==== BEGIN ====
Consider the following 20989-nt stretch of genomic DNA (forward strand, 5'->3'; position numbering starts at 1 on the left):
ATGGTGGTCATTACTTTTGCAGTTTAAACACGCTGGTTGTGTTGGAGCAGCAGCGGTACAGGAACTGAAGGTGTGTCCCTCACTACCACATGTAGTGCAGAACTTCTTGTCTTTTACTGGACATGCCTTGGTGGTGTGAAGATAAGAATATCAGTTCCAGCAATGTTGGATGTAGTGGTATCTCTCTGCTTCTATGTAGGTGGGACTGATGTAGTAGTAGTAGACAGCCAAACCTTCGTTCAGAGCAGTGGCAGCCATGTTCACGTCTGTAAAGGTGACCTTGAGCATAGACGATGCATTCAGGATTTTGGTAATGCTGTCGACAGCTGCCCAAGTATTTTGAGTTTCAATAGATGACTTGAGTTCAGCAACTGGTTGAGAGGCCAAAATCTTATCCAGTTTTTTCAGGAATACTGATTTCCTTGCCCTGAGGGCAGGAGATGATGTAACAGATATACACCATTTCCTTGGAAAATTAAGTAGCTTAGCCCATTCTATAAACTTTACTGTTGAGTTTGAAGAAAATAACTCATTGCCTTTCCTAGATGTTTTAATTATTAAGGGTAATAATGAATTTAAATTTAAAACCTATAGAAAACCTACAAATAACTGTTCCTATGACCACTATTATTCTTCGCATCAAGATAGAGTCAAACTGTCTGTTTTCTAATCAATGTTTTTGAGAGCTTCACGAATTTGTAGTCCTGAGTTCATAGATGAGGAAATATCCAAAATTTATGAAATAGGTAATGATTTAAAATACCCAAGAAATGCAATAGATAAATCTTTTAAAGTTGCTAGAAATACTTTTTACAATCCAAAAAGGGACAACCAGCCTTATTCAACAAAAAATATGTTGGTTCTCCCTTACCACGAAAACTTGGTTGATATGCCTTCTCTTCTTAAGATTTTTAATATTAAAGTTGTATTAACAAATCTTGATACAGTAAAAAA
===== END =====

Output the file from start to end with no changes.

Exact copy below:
Consider the following 20989-nt stretch of genomic DNA (forward strand, 5'->3'; position numbering starts at 1 on the left):
ATGGTGGTCATTACTTTTGCAGTTTAAACACGCTGGTTGTGTTGGAGCAGCAGCGGTACAGGAACTGAAGGTGTGTCCCTCACTACCACATGTAGTGCAGAACTTCTTGTCTTTTACTGGACATGCCTTGGTGGTGTGAAGATAAGAATATCAGTTCCAGCAATGTTGGATGTAGTGGTATCTCTCTGCTTCTATGTAGGTGGGACTGATGTAGTAGTAGTAGACAGCCAAACCTTCGTTCAGAGCAGTGGCAGCCATGTTCACGTCTGTAAAGGTGACCTTGAGCATAGACGATGCATTCAGGATTTTGGTAATGCTGTCGACAGCTGCCCAAGTATTTTGAGTTTCAATAGATGACTTGAGTTCAGCAACTGGTTGAGAGGCCAAAATCTTATCCAGTTTTTTCAGGAATACTGATTTCCTTGCCCTGAGGGCAGGAGATGATGTAACAGATATACACCATTTCCTTGGAAAATTAAGTAGCTTAGCCCATTCTATAAACTTTACTGTTGAGTTTGAAGAAAATAACTCATTGCCTTTCCTAGATGTTTTAATTATTAAGGGTAATAATGAATTTAAATTTAAAACCTATAGAAAACCTACAAATAACTGTTCCTATGACCACTATTATTCTTCGCATCAAGATAGAGTCAAACTGTCTGTTTTCTAATCAATGTTTTTGAGAGCTTCACGAATTTGTAGTCCTGAGTTCATAGATGAGGAAATATCCAAAATTTATGAAATAGGTAATGATTTAAAATACCCAAGAAATGCAATAGATAAATCTTTTAAAGTTGCTAGAAATACTTTTTACAATCCAAAAAGGGACAACCAGCCTTATTCAACAAAAAATATGTTGGTTCTCCCTTACCACGAAAACTTGGTTGATATGCCTTCTCTTCTTAAGATTTTTAATATTAAAGTTGTATTAACAAATCTTGATACAGTAAAAAA